|North End & Charlestown Walking Tour|
|On Friday or Saturday morning, you canenjoy Boston's lively outdoor market in Haymarket Square. On Sunday you can attend a service at Old North Church.|
USS Constitution ("Old Ironsides")
Best Time: Anytime; the open-air
market is on Friday and Saturday; Old
North Church has services Sunday morning.
1. Union Oyster House, 41 Union St. (tel 617-227-2750), Boston's oldest restaurant still in operation; it's been here since 1826. Continue walking north, then turn right and if it's Friday or Saturday you'll be in the midst of
2. Haymarket, the name by which Boston's open-air produce market is generally known. Every Friday and Saturday, this area is thronged with costermongers selling fresh fruits and vegetables in Boston's weekly outdoor market.
Northeast of Haymarket is the North End, Boston's "Little Italy." The first street you'll see is
3. Salem Street, the narrow street lined with Italian groceries, butchers, fish stores and other shops. Turn right and walk one block to
4. Hanover Street, the "main street" of the North End, lined with Italian-style cafes and stores. Walk two blocks up Hanover to Prince St. and turn right to reach North Square and the
5. Paul Revere House, 19 North Square (tel 617-523-2338), a small clapboard dwelling surrounded by crooked cobbled streets. It's the only house left in downtown Boston that was built in the 1600s. Paul Revere moved in about a century after the house was built, and he lived here during the Revolutionary period. The house would be interesting even if the great patriot had never set foot in it, with its quaint weathered exterior, small windows, and wide floorboards. But furnished in colonial style and admirably furnished with explanatory materials, the house is better than an hour's history lecture.
Walk back down Prince St. to Hanover St., turn right, and walk a few very short blocks to
6. Paul Revere Mall, with its equestrian statue of the revolutionary hero. The church at the southeastern end of the mall and across Hanover Street is St. Stephen's, built by Boston's favorite architect, Charles Bulfinch. At the northwest end of the mall stands
7. Old North Church, 193 Salem St.. (tel 617-523-6676). You can see by the church's location why it was a good place from which to give a signal. The code, as every schoolchild knows, was "one if by land, two if by sea," and it was two lanterns hung in the tower that started Paul Revere and William Dawes on their fateful night rides to warn the Colonials that British troops were heading out from Boston to search for hidden arms.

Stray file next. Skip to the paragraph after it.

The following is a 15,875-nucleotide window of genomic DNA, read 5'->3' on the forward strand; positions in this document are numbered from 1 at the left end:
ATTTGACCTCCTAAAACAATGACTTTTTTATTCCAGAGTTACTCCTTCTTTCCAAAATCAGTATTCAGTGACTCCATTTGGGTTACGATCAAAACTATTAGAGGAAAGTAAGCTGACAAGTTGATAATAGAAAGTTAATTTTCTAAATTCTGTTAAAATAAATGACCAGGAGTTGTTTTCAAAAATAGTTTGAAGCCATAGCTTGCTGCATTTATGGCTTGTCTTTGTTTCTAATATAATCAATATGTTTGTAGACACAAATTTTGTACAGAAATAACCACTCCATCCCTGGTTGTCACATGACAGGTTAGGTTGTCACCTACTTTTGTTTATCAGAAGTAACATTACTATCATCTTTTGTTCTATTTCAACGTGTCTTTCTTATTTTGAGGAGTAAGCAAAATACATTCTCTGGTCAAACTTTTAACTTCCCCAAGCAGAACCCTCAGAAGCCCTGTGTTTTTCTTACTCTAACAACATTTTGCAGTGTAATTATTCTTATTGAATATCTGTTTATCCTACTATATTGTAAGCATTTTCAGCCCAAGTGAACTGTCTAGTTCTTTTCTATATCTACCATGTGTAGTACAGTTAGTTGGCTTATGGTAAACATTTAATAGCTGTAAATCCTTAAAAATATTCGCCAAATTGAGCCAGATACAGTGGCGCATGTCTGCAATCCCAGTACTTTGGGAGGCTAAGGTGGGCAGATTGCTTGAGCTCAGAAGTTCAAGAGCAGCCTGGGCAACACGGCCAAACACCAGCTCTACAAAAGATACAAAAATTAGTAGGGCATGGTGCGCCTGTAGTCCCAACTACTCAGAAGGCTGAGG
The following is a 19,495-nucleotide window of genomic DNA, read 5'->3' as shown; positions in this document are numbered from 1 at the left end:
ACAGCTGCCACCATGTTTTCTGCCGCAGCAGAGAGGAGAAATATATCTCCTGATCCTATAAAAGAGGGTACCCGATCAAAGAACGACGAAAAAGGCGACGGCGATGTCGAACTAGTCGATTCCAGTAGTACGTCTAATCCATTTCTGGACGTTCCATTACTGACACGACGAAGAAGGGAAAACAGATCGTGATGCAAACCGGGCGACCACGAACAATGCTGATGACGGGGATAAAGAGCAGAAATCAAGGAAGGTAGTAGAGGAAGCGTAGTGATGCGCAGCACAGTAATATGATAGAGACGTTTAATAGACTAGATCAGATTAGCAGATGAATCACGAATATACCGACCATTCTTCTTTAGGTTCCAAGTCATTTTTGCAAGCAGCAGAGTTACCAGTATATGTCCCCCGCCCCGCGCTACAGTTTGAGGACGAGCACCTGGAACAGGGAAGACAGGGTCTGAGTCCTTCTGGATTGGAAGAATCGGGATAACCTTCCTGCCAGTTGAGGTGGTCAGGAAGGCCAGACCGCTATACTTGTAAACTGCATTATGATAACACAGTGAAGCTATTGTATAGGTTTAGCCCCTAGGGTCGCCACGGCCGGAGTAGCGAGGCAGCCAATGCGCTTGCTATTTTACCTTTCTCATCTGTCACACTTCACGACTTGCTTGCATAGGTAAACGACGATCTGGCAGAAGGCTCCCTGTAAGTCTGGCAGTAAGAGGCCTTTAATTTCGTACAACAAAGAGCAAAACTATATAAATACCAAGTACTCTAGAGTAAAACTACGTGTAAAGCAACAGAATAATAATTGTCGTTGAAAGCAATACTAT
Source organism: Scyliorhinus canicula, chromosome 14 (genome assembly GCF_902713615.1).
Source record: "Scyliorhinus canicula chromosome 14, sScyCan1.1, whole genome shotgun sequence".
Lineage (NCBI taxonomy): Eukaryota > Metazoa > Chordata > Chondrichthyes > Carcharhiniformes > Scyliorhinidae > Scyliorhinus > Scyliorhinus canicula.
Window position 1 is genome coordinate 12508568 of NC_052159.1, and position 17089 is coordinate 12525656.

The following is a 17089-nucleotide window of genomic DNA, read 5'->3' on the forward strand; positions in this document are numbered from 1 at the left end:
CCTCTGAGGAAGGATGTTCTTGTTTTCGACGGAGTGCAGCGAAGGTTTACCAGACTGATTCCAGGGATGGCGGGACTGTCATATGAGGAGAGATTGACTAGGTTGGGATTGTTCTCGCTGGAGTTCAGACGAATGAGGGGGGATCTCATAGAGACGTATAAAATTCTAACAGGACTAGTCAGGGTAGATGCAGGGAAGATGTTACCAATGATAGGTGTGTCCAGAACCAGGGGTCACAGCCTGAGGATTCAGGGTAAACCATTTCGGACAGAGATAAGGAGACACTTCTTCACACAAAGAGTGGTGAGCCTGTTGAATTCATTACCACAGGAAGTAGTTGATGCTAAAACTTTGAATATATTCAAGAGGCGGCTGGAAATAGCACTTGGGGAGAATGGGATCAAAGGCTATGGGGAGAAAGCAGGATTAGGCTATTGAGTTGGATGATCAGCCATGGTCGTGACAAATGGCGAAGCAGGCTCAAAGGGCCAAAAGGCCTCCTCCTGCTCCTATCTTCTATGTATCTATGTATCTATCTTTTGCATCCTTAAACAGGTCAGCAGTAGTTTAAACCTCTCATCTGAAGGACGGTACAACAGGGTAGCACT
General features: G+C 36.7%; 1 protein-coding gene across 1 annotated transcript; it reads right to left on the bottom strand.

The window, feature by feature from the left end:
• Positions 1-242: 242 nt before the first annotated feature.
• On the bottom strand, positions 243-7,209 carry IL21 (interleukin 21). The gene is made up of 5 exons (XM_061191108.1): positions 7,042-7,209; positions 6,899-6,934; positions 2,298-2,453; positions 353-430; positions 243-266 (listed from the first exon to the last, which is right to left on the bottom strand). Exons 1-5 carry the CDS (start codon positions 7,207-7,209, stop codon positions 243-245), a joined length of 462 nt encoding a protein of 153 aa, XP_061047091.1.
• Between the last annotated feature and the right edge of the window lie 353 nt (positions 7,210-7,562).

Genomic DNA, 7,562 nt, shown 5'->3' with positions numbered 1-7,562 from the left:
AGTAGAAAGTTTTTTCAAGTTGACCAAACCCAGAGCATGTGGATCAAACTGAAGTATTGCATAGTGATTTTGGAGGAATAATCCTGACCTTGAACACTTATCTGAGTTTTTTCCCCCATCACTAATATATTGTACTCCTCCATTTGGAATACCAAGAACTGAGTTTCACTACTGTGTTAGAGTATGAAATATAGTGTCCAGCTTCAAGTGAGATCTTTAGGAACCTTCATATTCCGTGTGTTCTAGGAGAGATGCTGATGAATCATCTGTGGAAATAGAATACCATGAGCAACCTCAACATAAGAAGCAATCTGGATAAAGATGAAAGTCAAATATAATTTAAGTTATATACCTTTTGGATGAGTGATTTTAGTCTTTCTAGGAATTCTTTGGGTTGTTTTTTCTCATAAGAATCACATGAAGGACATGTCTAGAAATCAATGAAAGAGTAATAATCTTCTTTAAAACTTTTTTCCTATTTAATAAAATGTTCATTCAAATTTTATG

Old North is the oldest church building in Boston (1723), and is today officially known as Christ Church, Episcopal. A walk around inside turns up many curiosities that bear on the history of Boston and the United States; memorial plaques to famous men, nameplates on the very high pews.
The tall graceful windows of Old North Church are exceptionally fine.
Although it's hemmed in by houses and shops on all sides, Old North Church does have a set of tiny terraces and gardens on its north side, open to the public.
The small formal garden and the fountain are good to refresh your spirit on a hot day, and the memorial plaques set into the walls are, in some cases, delightful. One reads:
The question that comes to mind: would it not have been faster to dispatch John Childs from the steeple to Lexington and Concord by air, rather than Dawes and Revere by land, on that historic night in 1775?
Walk uphill on Hull St. past no. 44, the narrowest house in Boston, to find
8. Copps Hill Burying Ground, the second oldest cemetery (1660) in the city. Among the cemetery's permanent inhabitants is fiery Puritan preacher Cotton Mather. Some of the tombstones were marked by British musket-balls during the revolution. You can visit daily from 9 am to 4 pm.
While you're up on Copps Hill, look across to Bunker Hill, with its obelisk monument, and the old Charlestown Navy Yard to see the tall masts and complicated rigging of the USS Constitution. To reach the ship you must walk over a mile, across the Charlestown Bridge and to the right; you might want to take a taxi instead.
9. Bunker Hill The 200-foot granite obelisk which towers above Charlestown marks the spot where Colonel William Prescott of the Continental army stood with his small force and held off wave after wave of attack by British regulars on June 17, 1775.
Construction began on the monument
in 1828, a half-century after the battle.
view of Charlestown,
the navy yard, and Boston from the top, 295
steps up (no elevator!)
10. USS Constitution ("Old Ironsides," tel 617-242-1797), still commissioned in the service of the US Navy. The ship still gets under way once a year, on the Fourth of July, when it's taken a short distance out into the harbor to fire a 21-gun salute.
Sailors in 1812 period uniforms will take you through the ship and explain its workings to you free of charge. The nearby Museum (a private enterprise) houses many artifacts dealing with the Constitution's history and its 40 battles at sea (all won), besides a "Life at Sea" exhibit, showing what shipboard life was like in 1812.
The Boston Navy Yard National Historic Site also offers programs on the yard and the American Revolution.
—by Tom Brosnahan